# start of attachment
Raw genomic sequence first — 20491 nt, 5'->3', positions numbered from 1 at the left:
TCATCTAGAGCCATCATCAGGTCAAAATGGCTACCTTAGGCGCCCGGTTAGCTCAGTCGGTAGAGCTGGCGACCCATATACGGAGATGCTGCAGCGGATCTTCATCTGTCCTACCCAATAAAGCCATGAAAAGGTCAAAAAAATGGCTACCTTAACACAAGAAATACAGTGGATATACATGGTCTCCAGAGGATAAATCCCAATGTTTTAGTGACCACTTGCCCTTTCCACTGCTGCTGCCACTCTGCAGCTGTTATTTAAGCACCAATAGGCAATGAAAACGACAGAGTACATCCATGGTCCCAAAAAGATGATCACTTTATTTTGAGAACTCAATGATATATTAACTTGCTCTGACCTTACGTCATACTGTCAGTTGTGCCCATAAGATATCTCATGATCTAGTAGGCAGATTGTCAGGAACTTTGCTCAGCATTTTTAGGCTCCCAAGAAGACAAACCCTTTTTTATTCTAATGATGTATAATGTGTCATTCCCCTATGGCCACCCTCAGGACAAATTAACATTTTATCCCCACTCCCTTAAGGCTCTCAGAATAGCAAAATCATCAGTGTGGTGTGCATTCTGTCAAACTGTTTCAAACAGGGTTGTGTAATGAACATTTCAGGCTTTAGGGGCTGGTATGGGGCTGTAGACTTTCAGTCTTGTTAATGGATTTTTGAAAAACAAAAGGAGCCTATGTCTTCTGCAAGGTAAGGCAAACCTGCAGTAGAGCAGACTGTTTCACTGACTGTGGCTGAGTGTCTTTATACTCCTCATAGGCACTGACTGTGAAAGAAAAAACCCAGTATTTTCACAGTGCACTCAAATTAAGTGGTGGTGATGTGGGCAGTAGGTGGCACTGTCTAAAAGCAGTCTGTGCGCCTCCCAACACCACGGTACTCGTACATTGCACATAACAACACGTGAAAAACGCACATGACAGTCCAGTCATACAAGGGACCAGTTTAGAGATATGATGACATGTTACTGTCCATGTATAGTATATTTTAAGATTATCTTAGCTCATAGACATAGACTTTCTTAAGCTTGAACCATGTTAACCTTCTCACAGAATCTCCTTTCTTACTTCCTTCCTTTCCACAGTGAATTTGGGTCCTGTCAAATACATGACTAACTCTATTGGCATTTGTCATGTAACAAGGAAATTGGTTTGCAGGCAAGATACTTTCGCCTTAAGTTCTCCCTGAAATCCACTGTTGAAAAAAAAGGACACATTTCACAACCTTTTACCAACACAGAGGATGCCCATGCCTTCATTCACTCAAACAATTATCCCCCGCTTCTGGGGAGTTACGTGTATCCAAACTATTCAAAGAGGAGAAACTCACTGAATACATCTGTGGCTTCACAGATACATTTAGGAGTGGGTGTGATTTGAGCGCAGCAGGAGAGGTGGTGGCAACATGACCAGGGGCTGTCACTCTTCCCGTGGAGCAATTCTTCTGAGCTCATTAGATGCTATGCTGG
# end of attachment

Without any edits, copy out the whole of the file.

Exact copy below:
Raw genomic sequence first — 20491 nt, 5'->3', positions numbered from 1 at the left:
TCATCTAGAGCCATCATCAGGTCAAAATGGCTACCTTAGGCGCCCGGTTAGCTCAGTCGGTAGAGCTGGCGACCCATATACGGAGATGCTGCAGCGGATCTTCATCTGTCCTACCCAATAAAGCCATGAAAAGGTCAAAAAAATGGCTACCTTAACACAAGAAATACAGTGGATATACATGGTCTCCAGAGGATAAATCCCAATGTTTTAGTGACCACTTGCCCTTTCCACTGCTGCTGCCACTCTGCAGCTGTTATTTAAGCACCAATAGGCAATGAAAACGACAGAGTACATCCATGGTCCCAAAAAGATGATCACTTTATTTTGAGAACTCAATGATATATTAACTTGCTCTGACCTTACGTCATACTGTCAGTTGTGCCCATAAGATATCTCATGATCTAGTAGGCAGATTGTCAGGAACTTTGCTCAGCATTTTTAGGCTCCCAAGAAGACAAACCCTTTTTTATTCTAATGATGTATAATGTGTCATTCCCCTATGGCCACCCTCAGGACAAATTAACATTTTATCCCCACTCCCTTAAGGCTCTCAGAATAGCAAAATCATCAGTGTGGTGTGCATTCTGTCAAACTGTTTCAAACAGGGTTGTGTAATGAACATTTCAGGCTTTAGGGGCTGGTATGGGGCTGTAGACTTTCAGTCTTGTTAATGGATTTTTGAAAAACAAAAGGAGCCTATGTCTTCTGCAAGGTAAGGCAAACCTGCAGTAGAGCAGACTGTTTCACTGACTGTGGCTGAGTGTCTTTATACTCCTCATAGGCACTGACTGTGAAAGAAAAAACCCAGTATTTTCACAGTGCACTCAAATTAAGTGGTGGTGATGTGGGCAGTAGGTGGCACTGTCTAAAAGCAGTCTGTGCGCCTCCCAACACCACGGTACTCGTACATTGCACATAACAACACGTGAAAAACGCACATGACAGTCCAGTCATACAAGGGACCAGTTTAGAGATATGATGACATGTTACTGTCCATGTATAGTATATTTTAAGATTATCTTAGCTCATAGACATAGACTTTCTTAAGCTTGAACCATGTTAACCTTCTCACAGAATCTCCTTTCTTACTTCCTTCCTTTCCACAGTGAATTTGGGTCCTGTCAAATACATGACTAACTCTATTGGCATTTGTCATGTAACAAGGAAATTGGTTTGCAGGCAAGATACTTTCGCCTTAAGTTCTCCCTGAAATCCACTGTTGAAAAAAAAGGACACATTTCACAACCTTTTACCAACACAGAGGATGCCCATGCCTTCATTCACTCAAACAATTATCCCCCGCTTCTGGGGAGTTACGTGTATCCAAACTATTCAAAGAGGAGAAACTCACTGAATACATCTGTGGCTTCACAGATACATTTAGGAGTGGGTGTGATTTGAGCGCAGCAGGAGAGGTGGTGGCAACATGACCAGGGGCTGTCACTCTTCCCGTGGAGCAATTCTTCTGAGCTCATTAGATGCTATGCTGG